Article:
6. "Why" was the wrong word to use. I apologize for the confusion. What I meant was how is determining both position and momentum accurately impossible? If you can find the position accurately, and the momentum accurately, how is it possible for them to not be simultaneously accurate? I've done some research, and I believe its related to the wavelength and frequency of the particle you are measuring, however, from there my understanding stops.

Sorry, I don't understand your mathematical explanation as it involves derivatives and calculus, and I'm only a high school sophomore so I haven't had much experience with calculus yet.

7. I don't know, if it helps, but it can be reduced to a simple mathematical property, the Cauchy-Schwarz Inequality. In this way, the Uncertainty Principle can be regarded as a simple mathematical property of a vector space. Therefore, it is also a property of nature, and not a pure consequence of the act of measurement. Still, it reveals that property. Quantum mechanics do also work, if you do not observe its processes.

The Wikipedia article doesn't help?

8. I don't understand WHY you cannot determine both quantities with high accuracy. If somebody could clarify things, that would be great! Thanks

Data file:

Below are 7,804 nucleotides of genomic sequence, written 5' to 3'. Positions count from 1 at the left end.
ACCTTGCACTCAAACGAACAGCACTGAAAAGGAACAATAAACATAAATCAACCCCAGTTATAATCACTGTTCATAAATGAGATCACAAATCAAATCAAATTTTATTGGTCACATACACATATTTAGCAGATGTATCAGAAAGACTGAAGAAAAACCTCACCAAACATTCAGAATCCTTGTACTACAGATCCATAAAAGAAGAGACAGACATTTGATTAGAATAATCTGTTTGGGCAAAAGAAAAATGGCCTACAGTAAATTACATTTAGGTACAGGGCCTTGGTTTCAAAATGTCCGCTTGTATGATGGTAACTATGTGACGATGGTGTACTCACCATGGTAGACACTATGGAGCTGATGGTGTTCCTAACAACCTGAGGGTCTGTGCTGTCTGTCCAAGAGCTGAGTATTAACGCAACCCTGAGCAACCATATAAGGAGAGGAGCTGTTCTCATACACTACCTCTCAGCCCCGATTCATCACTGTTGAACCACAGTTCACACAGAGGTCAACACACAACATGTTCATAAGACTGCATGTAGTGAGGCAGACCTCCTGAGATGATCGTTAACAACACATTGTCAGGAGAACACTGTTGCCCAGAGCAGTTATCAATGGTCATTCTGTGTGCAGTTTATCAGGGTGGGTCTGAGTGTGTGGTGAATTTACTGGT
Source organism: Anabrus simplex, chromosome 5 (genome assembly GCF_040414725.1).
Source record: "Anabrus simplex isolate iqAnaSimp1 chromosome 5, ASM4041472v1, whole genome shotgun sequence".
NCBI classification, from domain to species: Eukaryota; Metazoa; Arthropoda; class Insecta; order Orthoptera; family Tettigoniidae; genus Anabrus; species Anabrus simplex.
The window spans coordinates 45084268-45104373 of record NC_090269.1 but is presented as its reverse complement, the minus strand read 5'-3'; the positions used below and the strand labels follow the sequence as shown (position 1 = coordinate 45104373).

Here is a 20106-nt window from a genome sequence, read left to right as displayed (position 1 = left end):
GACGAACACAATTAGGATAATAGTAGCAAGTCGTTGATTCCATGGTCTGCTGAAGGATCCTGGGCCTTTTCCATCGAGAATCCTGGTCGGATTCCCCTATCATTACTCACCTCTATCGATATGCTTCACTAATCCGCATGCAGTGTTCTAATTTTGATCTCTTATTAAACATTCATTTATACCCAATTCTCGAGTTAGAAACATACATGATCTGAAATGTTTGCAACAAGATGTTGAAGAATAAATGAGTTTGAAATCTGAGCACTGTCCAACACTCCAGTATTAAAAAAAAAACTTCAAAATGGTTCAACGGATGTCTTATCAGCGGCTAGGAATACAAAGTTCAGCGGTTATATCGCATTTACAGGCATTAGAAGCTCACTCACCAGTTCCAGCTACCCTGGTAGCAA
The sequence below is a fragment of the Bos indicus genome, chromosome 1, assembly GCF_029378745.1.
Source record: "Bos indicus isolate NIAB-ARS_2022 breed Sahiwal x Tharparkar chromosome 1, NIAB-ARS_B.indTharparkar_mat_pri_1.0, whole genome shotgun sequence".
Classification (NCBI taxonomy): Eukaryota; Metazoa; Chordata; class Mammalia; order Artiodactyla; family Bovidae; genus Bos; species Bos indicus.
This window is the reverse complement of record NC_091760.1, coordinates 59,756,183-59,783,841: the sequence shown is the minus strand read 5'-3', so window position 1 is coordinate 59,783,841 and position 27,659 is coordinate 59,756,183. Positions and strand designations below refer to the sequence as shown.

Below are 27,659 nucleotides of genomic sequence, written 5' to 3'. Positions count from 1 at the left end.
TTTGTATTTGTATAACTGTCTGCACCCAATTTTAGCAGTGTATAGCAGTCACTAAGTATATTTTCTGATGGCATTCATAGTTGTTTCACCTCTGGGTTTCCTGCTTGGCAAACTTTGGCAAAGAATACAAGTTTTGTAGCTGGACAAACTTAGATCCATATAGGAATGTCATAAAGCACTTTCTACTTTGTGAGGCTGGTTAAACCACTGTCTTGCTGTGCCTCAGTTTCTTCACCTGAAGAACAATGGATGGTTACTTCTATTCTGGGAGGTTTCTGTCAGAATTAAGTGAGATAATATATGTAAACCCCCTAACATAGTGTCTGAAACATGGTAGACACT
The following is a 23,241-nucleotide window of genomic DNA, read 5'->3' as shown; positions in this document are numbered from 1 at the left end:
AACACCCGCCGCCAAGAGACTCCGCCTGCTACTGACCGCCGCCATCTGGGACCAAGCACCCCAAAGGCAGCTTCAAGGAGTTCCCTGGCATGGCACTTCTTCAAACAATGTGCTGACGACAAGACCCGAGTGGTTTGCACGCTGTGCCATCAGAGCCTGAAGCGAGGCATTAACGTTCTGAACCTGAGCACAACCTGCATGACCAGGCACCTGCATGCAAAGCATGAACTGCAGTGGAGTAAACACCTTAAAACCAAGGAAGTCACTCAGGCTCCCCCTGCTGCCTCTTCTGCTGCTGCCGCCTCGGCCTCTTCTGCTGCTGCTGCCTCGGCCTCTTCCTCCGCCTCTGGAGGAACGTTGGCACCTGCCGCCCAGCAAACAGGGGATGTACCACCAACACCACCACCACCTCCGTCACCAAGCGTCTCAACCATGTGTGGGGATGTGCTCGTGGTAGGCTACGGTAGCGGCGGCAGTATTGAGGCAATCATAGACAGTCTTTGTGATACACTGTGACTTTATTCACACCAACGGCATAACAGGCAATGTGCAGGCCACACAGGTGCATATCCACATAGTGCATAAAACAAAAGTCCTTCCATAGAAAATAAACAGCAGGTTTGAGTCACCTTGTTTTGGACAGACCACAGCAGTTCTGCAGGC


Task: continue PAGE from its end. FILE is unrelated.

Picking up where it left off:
This is because a perfect momentum measurement implies an infinitely long wave (as particles are described by the wave function(schrodinger) in Quantum mechanics), so the particle could be anywhere. Similarly, if the energy is exact, you can have no knowledge of the time when it got there.

this is related to the Copenhagen interpretation, where it says that every particle is described by a wavefunction.

in fact the inequality represented in my forum image, is actually the quantum mechanical equation for the uncertantity principle, derived from the De Broglie relation.

9. I've never been very sure about Heisenberg's Uncertainty Principle.

10. All hail the Time Lord!

11. Originally Posted by MrRice5555

Sorry, I don't understand your mathematical explanation as it involves derivatives and calculus, and I'm only a high school sophomore so I haven't had much experience with calculus yet.
The unfortunate truth is that you will have a very difficult, probably impossible, task of understanding quantum mechanics in detail without a very strong foundation in calculus.

In fact, basic physics is not really understandable without calculus. Newton invented calculus for just that purpose.

My strong recommendation is to learn your mathematics through calculus at least before you try to understand the subtleties of physics. And quantum mechanics is very subtle.